“Dragon Quest Monsters: The Dark Prince is fun enough to give frustrated Pokémon fans a solid alternative.”
- Fun turn-based combat
- Charming monster designs
- Engaging fusion system
- Varied environments
- Performance issues, frame rate drops
- A bit of a grind
- Lack of evolution and innovation
The Dragon Quest series never quite reached the heights of popularity that its Square Enix brethren, Final Fantasy, enjoyed outside of Japan. The same can be said about its spinoff series, Dragon Quest Monsters, which many players consider a competitor to the dominant Pokémon franchise. In fact, the last Dragon Quest Monsters game, 2016’s Joker 3 for the 3DS, never even left Japan. It’s a niche within a niche.
Now, seven years later, Square Enix is finally back with a new entry in the series. Dragon Quest Monsters: The Dark Prince. Like its predecessors, it’s a turn-based monster battler spinoff where players capture the main franchise’s colorful creatures and use them to fight against their own. In an age where the mainline Pokémon RPG series is gaining criticism from frustrated fans, it could be the alternative players are looking for.
While it’s not going to bring more mainstream attention to the spinoff series. like 2018’s excellent Dragon Quest XI did for the mainline franchise, The Dark Prince still delivers enough fun with its engaging monster creation system and enjoyable turn-based battles. It just suffers from rocky presentation and lots of grinding that will likely keep it from fully capitalizing on Pokémon’s moment of weakness.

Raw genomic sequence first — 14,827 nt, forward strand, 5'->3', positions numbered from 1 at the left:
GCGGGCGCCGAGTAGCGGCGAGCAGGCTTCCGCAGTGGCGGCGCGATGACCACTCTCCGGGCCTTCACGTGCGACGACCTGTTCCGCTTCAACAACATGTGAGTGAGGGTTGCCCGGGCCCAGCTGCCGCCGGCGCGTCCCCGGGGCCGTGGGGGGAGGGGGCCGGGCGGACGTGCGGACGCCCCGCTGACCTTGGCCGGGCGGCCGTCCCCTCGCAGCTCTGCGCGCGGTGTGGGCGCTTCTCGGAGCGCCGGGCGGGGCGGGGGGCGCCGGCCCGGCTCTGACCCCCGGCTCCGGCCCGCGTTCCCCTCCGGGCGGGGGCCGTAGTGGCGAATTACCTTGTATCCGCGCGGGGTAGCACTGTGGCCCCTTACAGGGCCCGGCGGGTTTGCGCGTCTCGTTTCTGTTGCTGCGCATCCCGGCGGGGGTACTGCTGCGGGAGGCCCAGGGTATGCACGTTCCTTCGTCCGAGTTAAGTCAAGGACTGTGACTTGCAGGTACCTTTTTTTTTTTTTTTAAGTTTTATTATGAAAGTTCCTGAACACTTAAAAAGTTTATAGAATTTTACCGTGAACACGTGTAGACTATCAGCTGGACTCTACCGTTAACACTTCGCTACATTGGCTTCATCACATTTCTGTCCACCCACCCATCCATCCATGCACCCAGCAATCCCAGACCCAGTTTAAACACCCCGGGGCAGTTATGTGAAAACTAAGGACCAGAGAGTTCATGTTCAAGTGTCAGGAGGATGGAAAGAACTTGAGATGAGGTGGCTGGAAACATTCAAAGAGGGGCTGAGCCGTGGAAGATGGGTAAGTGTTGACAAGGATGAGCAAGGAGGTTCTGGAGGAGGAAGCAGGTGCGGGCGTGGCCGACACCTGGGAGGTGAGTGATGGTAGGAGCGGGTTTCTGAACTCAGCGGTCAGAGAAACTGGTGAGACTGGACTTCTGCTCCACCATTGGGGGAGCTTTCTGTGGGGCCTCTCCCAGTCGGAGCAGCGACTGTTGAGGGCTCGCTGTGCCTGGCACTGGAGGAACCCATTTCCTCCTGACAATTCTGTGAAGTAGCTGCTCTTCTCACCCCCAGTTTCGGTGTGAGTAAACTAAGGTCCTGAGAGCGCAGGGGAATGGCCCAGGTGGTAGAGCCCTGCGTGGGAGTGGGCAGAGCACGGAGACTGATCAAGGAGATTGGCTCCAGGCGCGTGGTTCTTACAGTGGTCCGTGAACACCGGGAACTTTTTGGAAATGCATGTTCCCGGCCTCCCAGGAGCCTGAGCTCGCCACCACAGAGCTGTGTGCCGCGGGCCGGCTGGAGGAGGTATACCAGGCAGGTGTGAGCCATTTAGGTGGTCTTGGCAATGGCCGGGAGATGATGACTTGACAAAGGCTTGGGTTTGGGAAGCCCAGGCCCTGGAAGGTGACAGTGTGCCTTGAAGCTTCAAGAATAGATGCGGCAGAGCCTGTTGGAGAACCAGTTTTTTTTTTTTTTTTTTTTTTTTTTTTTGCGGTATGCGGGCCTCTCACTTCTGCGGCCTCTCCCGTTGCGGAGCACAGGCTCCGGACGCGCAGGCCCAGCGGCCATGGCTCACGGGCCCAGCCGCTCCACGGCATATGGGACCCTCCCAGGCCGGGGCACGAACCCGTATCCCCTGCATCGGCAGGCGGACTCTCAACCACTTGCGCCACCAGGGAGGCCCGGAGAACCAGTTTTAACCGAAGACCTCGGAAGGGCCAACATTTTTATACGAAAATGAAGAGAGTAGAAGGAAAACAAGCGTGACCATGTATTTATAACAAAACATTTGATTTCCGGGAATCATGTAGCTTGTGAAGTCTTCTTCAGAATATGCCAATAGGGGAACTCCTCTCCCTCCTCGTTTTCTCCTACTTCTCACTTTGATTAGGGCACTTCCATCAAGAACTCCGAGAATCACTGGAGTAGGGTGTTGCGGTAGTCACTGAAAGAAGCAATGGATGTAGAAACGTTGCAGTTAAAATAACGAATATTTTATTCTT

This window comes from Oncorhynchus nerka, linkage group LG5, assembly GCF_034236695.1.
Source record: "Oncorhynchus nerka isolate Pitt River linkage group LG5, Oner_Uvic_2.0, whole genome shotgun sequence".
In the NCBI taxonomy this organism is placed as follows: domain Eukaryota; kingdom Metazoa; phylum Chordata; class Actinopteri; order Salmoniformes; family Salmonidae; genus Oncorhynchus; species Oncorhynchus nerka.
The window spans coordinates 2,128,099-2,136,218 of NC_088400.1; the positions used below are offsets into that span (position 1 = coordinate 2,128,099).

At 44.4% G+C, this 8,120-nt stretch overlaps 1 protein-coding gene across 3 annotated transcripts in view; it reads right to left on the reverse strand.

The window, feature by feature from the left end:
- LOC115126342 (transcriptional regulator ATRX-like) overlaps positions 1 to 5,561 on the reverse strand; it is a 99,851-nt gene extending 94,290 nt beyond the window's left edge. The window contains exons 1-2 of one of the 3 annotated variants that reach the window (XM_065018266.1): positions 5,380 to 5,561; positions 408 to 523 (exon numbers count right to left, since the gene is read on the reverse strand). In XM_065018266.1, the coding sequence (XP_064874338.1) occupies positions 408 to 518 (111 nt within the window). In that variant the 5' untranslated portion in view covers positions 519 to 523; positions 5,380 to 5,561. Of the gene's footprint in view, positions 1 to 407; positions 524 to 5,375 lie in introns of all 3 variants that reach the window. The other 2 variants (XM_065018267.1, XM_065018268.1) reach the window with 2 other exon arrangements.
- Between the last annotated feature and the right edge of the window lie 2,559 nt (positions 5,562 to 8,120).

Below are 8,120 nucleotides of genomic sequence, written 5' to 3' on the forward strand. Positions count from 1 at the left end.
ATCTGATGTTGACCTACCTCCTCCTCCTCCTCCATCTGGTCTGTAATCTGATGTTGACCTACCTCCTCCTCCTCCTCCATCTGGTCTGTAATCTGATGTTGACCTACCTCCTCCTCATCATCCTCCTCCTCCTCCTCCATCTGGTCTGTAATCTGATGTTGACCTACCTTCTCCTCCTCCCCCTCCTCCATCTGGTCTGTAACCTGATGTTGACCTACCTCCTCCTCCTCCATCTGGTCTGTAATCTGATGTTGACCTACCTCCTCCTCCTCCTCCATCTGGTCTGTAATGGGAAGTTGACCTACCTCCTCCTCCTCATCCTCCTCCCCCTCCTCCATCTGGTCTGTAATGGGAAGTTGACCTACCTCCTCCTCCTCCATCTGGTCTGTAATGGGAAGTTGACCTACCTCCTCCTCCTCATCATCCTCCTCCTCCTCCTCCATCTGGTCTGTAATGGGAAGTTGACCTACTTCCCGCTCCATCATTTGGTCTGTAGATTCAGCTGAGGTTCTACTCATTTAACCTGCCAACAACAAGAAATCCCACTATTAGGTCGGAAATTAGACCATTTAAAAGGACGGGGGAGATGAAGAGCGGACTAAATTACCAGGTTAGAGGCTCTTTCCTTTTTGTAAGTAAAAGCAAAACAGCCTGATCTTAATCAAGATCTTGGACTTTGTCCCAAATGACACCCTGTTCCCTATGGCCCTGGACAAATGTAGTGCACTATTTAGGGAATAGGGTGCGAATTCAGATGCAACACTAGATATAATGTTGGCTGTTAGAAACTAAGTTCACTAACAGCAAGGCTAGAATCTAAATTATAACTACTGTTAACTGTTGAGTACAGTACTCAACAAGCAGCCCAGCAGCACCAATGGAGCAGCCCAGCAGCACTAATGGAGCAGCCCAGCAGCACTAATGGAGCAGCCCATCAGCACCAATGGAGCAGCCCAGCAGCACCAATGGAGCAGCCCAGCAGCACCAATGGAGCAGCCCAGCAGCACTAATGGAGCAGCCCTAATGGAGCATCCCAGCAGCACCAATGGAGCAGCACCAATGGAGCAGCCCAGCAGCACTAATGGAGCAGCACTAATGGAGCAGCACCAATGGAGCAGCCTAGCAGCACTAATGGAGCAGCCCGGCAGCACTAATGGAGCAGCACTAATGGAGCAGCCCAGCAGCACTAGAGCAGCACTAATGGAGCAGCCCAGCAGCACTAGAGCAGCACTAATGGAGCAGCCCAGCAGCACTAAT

The Dark Prince follows a young human and monster hybrid named Psaro before he became the Manslayer menace that he was in Dragon Quest IV: Chapters of the Chosen. He harbors a hatred for humans due to people mistreating him for his mixed heritage, but his dying human mother’s last wish was for him to be a good person. As a result, he marches onto his father’s front steps and gets demolished.
He then inflicts a curse onto Psaro that renders him unable to hurt other monsters. It’s a clever way for the story to justify its gameplay; Psaro must now tame monsters to make them fight for him and get revenge on his father. The darker revenge-filled tone is juxtaposed with the cartoon art style that the broader Dragon Quest franchise is known for. That gives The Dark Prince a unique voice of its own.
Even though it’s connected to an old game, it works well as a standalone story as players don’t need to have played Dragon Quest IV to understand what’s going on in The Dark Prince. However, longtime Dragon Quest fans and those who have played Dragon Quest IV will enjoy that there’s a connection to a mainstream entry.
The general gameplay loop for Dark Prince is somewhat similar to that of Pokémon’s. Whereas Pokémon has players defeating strong Gym Leaders and collecting their badges, Psaro runs around various open areas throughout the adventure encountering monsters to recruit or fight. It eventually culminates in a tournament-style boss fight and increases Psaro’s reputation. It might sound basic on paper, but I found the repetition oddly satisfying as I explored the world.
It’s always exciting to come across new monsters that I could add to my roster.
It helps that the open areas have a wide range of environments. The Circle of Caprice is a beautiful, yet contradictory blend of desert, forest, and water, while the Circle of Indulgence is made up entirely of cake. The constant change of scenery helps keep the exploration fresh throughout.
The Nintendo Switch hardware does show its age in exploration; the visuals aren’t really all that better than those in Pokémon Scarlet and Violet. It has similar performance issues to its monster-capturing contemporary too. Load times are long, and there are very noticeable frame rate drops while exploring. Menus take a second or two to pop up when pressing the right button. All of these issues really impede the overall gameplay experience, robbing it of a much-needed level of polish.